The tight integration of stations with retail was something I saw again and again in the system -- Helsingin yliopisto's entrance is in the middle of a modest underground mall, reminiscent of Vancouver's Granville station, with everything from a convenience store to a casino -- but with a particular twist to it that I don't often see. Beyond the ubiquitous R-Kioski convenience stores and near-ubiquitous Hesburgers, I could see a grocery store from either the platform or the main entrance of most stations I visited. To me, it echoes how corner grocery stores prospered along streetcar lines, allowing people on their way home to stop in quickly for staples rather than making food shopping a once-a-week, car-filling odyssey.

Not that the system bends its knee to drivers at every opportunity. Unlike North American systems, the Helsinki Metro doesn't feel like it was designed around the primacy of the automobile. Sure, there are allowances for parking, particularly at the terminal stations, but they're nothing compared to the commuter lots you'd find at the ends of the Toronto subway, even adjusting for population differences. Take Vuosaari, with space for two hundred and twenty-two parked cars, and two hundred and forty-three bicycles. At Kulosaari, not too far from the city centre, I counted forty-two spots on a Monday afternoon and a fair number of them were empty. Of course, part of this is a result of shifting priorities; Vuosaari opened for service in 1998, after all. Itäkeskus, one of the original 1982 stations, has room for two hundred and forty bikes and four hundred and twenty cars.

One aspect where the Helsinki Metro doesn't particularly stand apart from other systems I've been on, however, is the cleanliness factor. At first, when I was still taking in the basics, it seemed pretty clean to me, but the more attention I paid the more grit and disorder I saw, and the further I got from central Helsinki the more obvious it became. At Rautatientori, it wasn't much more than an anti-NATO sticker on a free magazine rack, but down the line graffiti and vandalism -- usually scratched into the station benches -- became more common. The trains themselves weren't spotless either, with the usual discarded commuter newspapers and plastic wrap and other crap that had made its way to the floor, the kind you find on pretty much any transit system. Herttoniemi was singularly impressive, in its way; not only was there a big, bright tag on the tunnel wall where an ad would ordinarily go, but someone had tagged the third rail. In fact, referring back to my photos, it appears to have been multiple someones.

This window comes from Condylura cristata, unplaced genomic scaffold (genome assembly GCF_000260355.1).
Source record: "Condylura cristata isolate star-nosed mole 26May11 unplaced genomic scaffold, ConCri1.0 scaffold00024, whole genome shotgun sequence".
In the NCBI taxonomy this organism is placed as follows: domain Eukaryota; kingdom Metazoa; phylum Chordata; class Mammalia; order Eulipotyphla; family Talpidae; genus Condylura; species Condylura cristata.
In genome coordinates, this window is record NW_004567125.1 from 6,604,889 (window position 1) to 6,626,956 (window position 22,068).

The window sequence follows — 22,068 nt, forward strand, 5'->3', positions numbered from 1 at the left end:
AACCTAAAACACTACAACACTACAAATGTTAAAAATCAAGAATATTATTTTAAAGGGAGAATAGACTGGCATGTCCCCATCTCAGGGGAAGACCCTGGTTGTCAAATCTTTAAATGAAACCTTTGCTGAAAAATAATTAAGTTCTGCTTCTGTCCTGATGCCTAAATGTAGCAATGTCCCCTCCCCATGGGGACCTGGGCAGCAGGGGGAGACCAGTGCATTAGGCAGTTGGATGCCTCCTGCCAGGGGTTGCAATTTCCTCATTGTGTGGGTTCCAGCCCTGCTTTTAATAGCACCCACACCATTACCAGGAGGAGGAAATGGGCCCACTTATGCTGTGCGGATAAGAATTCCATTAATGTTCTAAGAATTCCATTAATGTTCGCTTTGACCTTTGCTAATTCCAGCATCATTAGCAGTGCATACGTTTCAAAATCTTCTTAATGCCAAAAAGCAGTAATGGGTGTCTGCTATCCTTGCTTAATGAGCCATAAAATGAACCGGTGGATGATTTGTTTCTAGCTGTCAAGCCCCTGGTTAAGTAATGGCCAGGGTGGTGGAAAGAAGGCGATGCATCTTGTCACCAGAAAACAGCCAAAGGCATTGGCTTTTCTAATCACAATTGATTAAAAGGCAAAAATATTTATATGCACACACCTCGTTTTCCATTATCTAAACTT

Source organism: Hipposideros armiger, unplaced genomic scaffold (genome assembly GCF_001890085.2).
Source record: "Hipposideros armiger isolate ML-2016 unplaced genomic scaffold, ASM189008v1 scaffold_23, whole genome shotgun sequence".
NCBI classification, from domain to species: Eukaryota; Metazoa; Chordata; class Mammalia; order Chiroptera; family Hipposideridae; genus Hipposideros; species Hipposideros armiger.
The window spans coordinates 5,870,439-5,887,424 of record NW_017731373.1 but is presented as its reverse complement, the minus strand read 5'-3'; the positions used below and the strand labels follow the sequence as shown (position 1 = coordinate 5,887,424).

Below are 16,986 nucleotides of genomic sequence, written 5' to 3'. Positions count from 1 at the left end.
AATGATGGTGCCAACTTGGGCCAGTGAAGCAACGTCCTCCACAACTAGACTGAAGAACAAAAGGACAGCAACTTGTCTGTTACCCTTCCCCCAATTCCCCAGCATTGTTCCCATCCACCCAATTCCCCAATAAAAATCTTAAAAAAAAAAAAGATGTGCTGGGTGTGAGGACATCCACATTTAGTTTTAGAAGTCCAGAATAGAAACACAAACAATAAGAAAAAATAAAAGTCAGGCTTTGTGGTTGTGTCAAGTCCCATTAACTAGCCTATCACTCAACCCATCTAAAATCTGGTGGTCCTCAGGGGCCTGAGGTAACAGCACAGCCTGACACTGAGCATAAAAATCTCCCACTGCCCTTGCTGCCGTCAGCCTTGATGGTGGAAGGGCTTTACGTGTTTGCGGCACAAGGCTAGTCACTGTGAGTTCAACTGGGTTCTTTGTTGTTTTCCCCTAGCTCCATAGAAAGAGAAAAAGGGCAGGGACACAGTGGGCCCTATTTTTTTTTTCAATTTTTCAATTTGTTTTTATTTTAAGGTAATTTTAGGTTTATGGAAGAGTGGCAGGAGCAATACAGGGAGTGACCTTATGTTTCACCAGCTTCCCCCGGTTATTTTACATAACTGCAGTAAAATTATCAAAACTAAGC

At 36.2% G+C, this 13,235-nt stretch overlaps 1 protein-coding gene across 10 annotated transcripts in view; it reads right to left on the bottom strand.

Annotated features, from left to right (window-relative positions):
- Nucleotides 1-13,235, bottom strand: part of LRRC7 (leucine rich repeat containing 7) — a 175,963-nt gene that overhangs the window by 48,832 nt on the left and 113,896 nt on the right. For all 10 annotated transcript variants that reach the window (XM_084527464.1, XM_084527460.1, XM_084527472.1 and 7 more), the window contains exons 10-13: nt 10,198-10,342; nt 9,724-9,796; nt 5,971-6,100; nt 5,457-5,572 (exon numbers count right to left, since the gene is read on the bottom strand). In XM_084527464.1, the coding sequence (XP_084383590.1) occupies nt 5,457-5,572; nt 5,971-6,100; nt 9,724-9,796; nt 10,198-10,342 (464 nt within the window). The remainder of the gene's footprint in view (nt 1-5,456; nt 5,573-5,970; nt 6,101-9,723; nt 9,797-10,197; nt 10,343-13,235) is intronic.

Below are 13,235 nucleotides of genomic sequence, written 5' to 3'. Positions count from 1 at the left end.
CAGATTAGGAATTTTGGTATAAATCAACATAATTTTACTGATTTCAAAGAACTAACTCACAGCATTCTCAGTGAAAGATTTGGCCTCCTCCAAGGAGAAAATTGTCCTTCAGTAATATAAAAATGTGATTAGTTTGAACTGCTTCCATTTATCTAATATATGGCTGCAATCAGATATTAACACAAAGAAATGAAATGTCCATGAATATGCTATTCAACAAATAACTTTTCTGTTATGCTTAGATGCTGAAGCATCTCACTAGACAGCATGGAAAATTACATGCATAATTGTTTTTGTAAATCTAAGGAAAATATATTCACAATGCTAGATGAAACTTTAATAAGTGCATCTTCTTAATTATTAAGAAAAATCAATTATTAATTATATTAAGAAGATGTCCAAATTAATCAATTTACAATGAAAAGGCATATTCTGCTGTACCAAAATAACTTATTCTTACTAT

That's... impressive?

Graffiti taggers looking for blank canvases have a lot of opportunity in Helsinki Metro stations, as well. Compared to other systems I've been on, it felt very ad-light, and not just because I couldn't read most of them. I didn't encounter any station domination campaigns, like how right now in Toronto, Dundas station is entirely given over to a radio station advertising its all-Christmas playlist to such a degree that the ads have escaped the poster borders and are coming out of the walls. Advertisement in the stations tends to be limited to wall-side posters that aren't packed nearly as densely as they could be, given the space, and the video ad screens that line the escalators in the deep underground stations.